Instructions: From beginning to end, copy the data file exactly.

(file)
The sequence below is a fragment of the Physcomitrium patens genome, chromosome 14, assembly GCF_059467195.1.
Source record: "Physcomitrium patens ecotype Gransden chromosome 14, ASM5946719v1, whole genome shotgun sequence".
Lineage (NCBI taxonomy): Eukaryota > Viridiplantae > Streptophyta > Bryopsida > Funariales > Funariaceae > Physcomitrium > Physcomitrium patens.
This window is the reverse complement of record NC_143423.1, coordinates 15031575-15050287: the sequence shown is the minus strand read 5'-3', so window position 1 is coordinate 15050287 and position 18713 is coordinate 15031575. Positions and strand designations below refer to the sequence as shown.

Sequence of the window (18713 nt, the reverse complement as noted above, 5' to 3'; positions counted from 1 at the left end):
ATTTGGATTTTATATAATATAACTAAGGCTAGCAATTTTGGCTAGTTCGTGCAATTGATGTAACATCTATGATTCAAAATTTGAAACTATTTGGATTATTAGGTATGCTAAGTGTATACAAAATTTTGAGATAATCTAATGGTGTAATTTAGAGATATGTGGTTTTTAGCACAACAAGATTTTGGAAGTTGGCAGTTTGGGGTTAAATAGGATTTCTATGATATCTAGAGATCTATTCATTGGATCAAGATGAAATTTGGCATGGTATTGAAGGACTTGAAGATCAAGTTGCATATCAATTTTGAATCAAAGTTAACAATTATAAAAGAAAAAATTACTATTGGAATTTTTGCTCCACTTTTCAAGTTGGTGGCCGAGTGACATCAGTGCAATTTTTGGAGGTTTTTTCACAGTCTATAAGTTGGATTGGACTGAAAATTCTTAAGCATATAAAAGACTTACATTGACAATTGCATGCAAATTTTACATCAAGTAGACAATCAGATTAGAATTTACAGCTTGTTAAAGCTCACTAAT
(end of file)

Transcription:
The sequence below is a fragment of the Physcomitrium patens genome, chromosome 14, assembly GCF_059467195.1.
Source record: "Physcomitrium patens ecotype Gransden chromosome 14, ASM5946719v1, whole genome shotgun sequence".
Lineage (NCBI taxonomy): Eukaryota > Viridiplantae > Streptophyta > Bryopsida > Funariales > Funariaceae > Physcomitrium > Physcomitrium patens.
This window is the reverse complement of record NC_143423.1, coordinates 15031575-15050287: the sequence shown is the minus strand read 5'-3', so window position 1 is coordinate 15050287 and position 18713 is coordinate 15031575. Positions and strand designations below refer to the sequence as shown.

Sequence of the window (18713 nt, the reverse complement as noted above, 5' to 3'; positions counted from 1 at the left end):
ATTTGGATTTTATATAATATAACTAAGGCTAGCAATTTTGGCTAGTTCGTGCAATTGATGTAACATCTATGATTCAAAATTTGAAACTATTTGGATTATTAGGTATGCTAAGTGTATACAAAATTTTGAGATAATCTAATGGTGTAATTTAGAGATATGTGGTTTTTAGCACAACAAGATTTTGGAAGTTGGCAGTTTGGGGTTAAATAGGATTTCTATGATATCTAGAGATCTATTCATTGGATCAAGATGAAATTTGGCATGGTATTGAAGGACTTGAAGATCAAGTTGCATATCAATTTTGAATCAAAGTTAACAATTATAAAAGAAAAAATTACTATTGGAATTTTTGCTCCACTTTTCAAGTTGGTGGCCGAGTGACATCAGTGCAATTTTTGGAGGTTTTTTCACAGTCTATAAGTTGGATTGGACTGAAAATTCTTAAGCATATAAAAGACTTACATTGACAATTGCATGCAAATTTTACATCAAGTAGACAATCAGATTAGAATTTACAGCTTGTTAAAGCTCACTAAT